When it comes to the current, sixth-generation S550 Ford Mustang, the two models that are truly worthy of the enthusiast’s attention are the Shelby GT350 and the Shelby GT500. Unfortunately, one of those models is not long for this world.
Ford Authority has exclusively learned from sources familiar with The Blue Oval’s product plans that the Shelby GT350 and its GT350R track-focused variant will be discontinued in the near future. Though we had our fare share of antics on Wednesday, this folks, is no April Fools’ joke.
It appears that two range-topping Shelby models makes for a lineup that’s just a tad too crowded, particularly for a product that has seen sales volumes gradually decrease over the years: Mustang sales totaled just 72,489 units for the 2019 calendar year, a decrease of over 40 percent compared to the 122,349 units sold in 2015.
The situation won’t be turning around for the better any time soon, as consumers continue to flock to crossovers, SUVs and pickup trucks and away from sedans and sport coupes. For proof, look no further than the fact that the “traditional” Mustang will soon be joined by the Mustang Mach-E – a crossover-like hatch that also happens to be Ford’s first dedicated electric vehicle.
As for the Mustang Shelby GT350, there doesn’t seem to be enough of a reason for customers to go for the GT350 when the significantly more capable GT500 starts $12,500 higher (dealer markups notwithstanding). Though $12,500 might seem a lot at first glance, that’s not significant money when talking about high-priced pony cars that are often second or even third cars (read: toys) for their owners.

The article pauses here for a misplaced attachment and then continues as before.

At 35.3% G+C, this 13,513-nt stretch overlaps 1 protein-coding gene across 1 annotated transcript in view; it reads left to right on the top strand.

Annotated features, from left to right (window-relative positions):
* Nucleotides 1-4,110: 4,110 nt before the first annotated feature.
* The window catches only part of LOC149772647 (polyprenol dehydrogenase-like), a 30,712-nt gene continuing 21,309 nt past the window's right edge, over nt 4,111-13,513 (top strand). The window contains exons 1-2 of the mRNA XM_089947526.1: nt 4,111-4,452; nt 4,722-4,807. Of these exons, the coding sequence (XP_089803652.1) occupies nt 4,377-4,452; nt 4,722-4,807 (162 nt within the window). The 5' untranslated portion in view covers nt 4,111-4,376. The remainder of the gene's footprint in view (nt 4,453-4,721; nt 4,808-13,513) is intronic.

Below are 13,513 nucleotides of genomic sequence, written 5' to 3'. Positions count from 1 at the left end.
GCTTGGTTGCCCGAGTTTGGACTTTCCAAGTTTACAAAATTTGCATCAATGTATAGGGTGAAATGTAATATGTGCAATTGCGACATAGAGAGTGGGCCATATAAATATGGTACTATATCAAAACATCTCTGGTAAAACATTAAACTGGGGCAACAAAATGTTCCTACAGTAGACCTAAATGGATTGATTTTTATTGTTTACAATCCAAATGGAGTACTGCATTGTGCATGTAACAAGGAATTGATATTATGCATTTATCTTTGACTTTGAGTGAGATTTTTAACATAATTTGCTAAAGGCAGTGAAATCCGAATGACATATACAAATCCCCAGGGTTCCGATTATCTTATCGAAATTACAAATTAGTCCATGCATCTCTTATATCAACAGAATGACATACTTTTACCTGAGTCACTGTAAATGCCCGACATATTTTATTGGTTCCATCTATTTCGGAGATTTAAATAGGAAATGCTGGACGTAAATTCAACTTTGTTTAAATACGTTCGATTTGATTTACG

For that $12,500, the GT500 delivers more of everything: 234 more horsepower, 196 pound-feet more torque, and greater capability all around. And that’s not to mention the GT500’s various other qualities, such as massive 420 mm front rotors with an eye-popping 951.7 square centimeters of swept area, plus a unique front fascia that’s more aggressive than that of the GT350.
Of course, one of the defining elements of the S550-generation Mustang Shelby GT350 is the flat plane crank in its atmospheric 5.2L V8 Voodoo engine. Besides an exotic engine note, the unique crank configuration allows the motor to deliver an exceptionally wide powerband. Alas, the GT500 and its supercharged 5.2L V8 engine, internally known as Predator, uses a more traditional cross-plane crank, but still makes substantially more power, and healthy sounds, to boot.
The one key feature offered by the GT350 and not by the GT500 is a manual transmission. The former comes only with Tremec’s TR-3160 six-speed stick, while the latter is offered exclusively with a Tremec-sourced seven-speed dual clutch. It appears that those who wish to row their own gears in a 2021 Shelby Mustang will be out of luck.
There’s no official word about the Shelby GT350’s discontinuation just yet, but don’t expect it to be on the menu once order banks for the 2021 Mustang open in a few weeks, though the ordering process itself could end up being delayed by the ongoing COVID-19 pandemic.
Meanwhile, the current Mustang, in its EcoBoost, GT, Shelby GT500 and new-for-2021 Mach 1 flavors, is roadmapped to remain on sale through at least the 2025 calendar year. What happens thereafter is a bit muddy. Rest assured that we’ll be here to report more as it happens, so be sure to subscribe to Ford Authority for more Mustang news and around-the-clock Ford news coverage.
|2020 Shelby GT350||2020 Shelby GT500|
|Engine||5.2L V8 Voodoo||5.2L V8 Predator|
|Displacement (cu. in. / cc)||315 / 5,163||315 / 5,163|
|Valvetrain||DOHC, Ti-VCT, port fuel injection||DOHC, Ti-VCT, port fuel injection|
|Materials||Cast aluminum block and head with plasma transfer wire arc cylinder liners||Cast aluminum block and head with plasma transfer wire arc cylinder liners|
|Crankshaft||Forged steel flat-plane||Forged steel cross-plane|
|Power (hp @ RPM)||526 @ 7500||760 @ 7300|
|Torque (lb-ft @ RPM)||429 @ 4750||625 @ 5000|
|Transmission||Tremec TR3160 6-speed manual||Tremec TR-9070 7-speed dual clutch|